How much is your business worth?
Whether you’re making exit plans or you want to give confidence to investors, knowing the value of your business is a vital step.
From the inside, it might be hard to say what that value is. You’ve put long hours of hard work into building your business from the ground up, but what does that mean to a buyer or investor in monetary terms?
As a starting point, it’s important to work out what it is you’re actually selling. Is it the business’s name, and the reputation that comes with it? Is it the lease on the premises – and is this currently owned by you or by your company?
The kind of business you run, the sector it’s in, the assets it holds and the people who work there could all make a difference to its overall value.
Setting all of this information out from the start will help you to reach an accurate valuation, and to communicate it clearly to potential buyers.
Benefits of valuing a business
We’ve already mentioned a couple of the main reasons you might want to value a business – as part of your exit strategy, or to help you raise investment.
When it comes to selling your business, valuing it can also help you to determine the right time to sell, to negotiate the best possible deal, or to move negotiations along quickly.
It can also be useful to know when you’re planning your retirement, and thinking about your financial future and that of your family.
Research by Which? suggests most households spend around £27,000 a year in retirement, but to fund a more luxurious lifestyle – including long-haul trips and a new car every five years – you’ll need something closer to £42,000 a year.
Depending on your financial and lifestyle goals, you might want to find out whether selling your business could provide that income throughout your retirement.
Alternatively, valuing a business can help you and your team to focus on areas for improvement, and grow your business. You may choose to conduct an annual valuation to give you an up-to-date picture of the stage your business is at.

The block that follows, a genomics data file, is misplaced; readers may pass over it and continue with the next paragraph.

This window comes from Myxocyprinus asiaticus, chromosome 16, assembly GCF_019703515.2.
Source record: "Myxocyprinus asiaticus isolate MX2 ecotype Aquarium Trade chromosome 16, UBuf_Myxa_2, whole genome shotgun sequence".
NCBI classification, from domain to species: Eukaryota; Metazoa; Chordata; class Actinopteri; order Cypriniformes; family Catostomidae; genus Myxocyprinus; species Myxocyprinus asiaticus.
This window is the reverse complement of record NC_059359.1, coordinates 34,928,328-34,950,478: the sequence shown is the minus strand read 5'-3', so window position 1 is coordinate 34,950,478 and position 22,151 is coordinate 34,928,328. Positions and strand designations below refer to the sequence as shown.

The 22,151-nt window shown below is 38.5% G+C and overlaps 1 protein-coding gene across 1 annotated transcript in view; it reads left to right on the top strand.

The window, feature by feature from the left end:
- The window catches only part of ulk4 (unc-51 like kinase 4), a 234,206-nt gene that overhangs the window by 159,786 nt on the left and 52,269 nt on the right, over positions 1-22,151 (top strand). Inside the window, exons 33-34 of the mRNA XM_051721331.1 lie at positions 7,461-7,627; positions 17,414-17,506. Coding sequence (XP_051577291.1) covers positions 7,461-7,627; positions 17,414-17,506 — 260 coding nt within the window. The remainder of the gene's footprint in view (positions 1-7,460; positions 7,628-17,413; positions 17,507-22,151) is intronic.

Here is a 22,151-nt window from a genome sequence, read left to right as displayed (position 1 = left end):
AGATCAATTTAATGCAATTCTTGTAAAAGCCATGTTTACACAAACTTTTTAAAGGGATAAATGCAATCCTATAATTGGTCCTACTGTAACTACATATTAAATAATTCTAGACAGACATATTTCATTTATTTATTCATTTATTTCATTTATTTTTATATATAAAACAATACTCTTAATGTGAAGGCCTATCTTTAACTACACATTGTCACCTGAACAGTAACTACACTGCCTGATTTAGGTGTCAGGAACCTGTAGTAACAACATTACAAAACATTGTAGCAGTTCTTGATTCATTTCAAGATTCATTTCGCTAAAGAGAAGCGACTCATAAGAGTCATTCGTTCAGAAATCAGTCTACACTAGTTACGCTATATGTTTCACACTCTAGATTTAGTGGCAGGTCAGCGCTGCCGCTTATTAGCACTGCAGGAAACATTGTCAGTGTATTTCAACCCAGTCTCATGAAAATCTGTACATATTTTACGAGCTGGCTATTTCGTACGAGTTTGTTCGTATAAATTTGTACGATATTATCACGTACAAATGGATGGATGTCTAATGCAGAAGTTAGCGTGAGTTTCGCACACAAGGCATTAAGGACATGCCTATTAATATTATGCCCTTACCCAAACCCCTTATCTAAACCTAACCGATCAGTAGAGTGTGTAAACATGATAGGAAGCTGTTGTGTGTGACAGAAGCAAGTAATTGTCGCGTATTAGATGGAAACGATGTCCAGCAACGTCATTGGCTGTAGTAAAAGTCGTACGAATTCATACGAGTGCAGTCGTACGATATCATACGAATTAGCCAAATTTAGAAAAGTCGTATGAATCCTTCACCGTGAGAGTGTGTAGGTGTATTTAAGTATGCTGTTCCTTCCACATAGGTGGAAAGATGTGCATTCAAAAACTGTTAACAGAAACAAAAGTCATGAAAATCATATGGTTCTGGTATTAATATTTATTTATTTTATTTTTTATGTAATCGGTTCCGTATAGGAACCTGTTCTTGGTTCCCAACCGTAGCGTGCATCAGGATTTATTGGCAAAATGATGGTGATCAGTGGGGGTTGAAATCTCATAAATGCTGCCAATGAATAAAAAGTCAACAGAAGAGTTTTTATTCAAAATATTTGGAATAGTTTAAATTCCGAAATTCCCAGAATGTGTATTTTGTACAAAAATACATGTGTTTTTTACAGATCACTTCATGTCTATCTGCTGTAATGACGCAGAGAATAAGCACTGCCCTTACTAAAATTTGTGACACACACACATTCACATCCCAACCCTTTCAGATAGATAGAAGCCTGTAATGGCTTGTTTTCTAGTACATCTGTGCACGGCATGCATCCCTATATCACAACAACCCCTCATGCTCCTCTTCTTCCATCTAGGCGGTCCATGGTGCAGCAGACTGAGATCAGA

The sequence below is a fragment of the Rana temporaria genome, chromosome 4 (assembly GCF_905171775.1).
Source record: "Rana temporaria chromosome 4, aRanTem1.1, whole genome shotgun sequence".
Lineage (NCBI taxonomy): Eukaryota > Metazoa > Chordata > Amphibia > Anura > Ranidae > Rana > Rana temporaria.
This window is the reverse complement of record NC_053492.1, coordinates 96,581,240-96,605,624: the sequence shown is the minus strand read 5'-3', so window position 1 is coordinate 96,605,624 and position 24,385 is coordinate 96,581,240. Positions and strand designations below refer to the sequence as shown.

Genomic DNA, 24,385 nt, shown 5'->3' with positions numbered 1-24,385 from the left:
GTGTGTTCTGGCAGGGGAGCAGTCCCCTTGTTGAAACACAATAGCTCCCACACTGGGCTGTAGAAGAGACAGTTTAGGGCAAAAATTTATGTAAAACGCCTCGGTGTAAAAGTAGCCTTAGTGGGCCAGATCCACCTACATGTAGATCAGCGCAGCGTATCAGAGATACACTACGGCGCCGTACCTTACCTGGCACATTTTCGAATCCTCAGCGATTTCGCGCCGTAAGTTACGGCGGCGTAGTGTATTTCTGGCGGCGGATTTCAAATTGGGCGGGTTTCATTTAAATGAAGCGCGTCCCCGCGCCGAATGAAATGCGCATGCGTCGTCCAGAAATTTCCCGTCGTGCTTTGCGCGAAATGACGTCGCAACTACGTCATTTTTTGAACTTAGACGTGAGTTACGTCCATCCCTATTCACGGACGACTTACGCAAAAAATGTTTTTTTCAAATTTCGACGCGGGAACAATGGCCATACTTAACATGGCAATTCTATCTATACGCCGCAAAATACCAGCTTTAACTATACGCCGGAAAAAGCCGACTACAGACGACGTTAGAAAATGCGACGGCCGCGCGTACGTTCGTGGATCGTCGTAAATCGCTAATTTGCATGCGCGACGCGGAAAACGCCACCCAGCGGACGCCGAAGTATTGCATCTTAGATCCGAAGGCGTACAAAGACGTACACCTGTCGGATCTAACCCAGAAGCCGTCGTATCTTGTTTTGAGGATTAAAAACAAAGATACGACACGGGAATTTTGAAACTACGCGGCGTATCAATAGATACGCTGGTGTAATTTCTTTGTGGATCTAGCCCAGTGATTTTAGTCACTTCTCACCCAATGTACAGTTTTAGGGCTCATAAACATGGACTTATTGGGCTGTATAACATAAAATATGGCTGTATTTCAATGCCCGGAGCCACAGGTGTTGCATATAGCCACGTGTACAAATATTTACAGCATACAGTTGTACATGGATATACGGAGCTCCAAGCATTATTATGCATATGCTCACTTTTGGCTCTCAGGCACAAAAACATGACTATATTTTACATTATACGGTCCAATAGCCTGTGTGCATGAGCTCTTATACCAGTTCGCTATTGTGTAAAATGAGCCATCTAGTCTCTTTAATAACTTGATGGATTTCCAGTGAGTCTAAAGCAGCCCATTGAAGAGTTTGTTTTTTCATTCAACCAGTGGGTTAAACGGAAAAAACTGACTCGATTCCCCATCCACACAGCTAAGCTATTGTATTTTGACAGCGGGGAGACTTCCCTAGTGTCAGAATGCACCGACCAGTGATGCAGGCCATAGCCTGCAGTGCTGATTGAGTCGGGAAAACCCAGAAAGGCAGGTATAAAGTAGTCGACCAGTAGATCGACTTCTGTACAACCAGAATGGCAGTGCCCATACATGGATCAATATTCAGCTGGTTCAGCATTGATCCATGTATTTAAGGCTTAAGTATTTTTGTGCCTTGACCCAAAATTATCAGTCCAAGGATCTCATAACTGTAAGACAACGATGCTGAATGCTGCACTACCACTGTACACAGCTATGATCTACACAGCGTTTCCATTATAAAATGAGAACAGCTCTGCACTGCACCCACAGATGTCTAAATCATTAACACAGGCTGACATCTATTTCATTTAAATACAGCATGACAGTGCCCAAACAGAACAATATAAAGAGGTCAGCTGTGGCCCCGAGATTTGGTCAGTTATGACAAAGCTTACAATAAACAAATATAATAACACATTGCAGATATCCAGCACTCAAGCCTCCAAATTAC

And if you’re offering employees the option to buy or sell shares in your company, it can help you to set a fair price.
Things to consider
There are several factors that might come into play when determining your business’s value, and some of these are included in the valuation methods we’ll describe in more detail later.
Structure: Can the business function effectively without you? If you find it needs your constant attention to remain profitable, you may need to look at ways of streamlining, automating or delegating work.
Circumstances: If you’re under pressure to sell quickly – for instance, because you need to pay off creditors or you want to retire due to ill-health – the price may be lower than if you have time to achieve a better deal.
Financial record: Detailed, accurate records that show a sustained history of strong financial performance will work in your favour when your business is being valued.
Reputation and customers: Is your business well-known within your field, and do people have a positive impression of the quality of your product or service? Similarly, do you have a solid base of returning customers who trust your brand? How profitable are they?
Staff: The skills and experience of your staff can often be a major part of your business’s value. A loyal team of people who work well together may mean a higher value – but remember to consider how much of that depends on your leadership.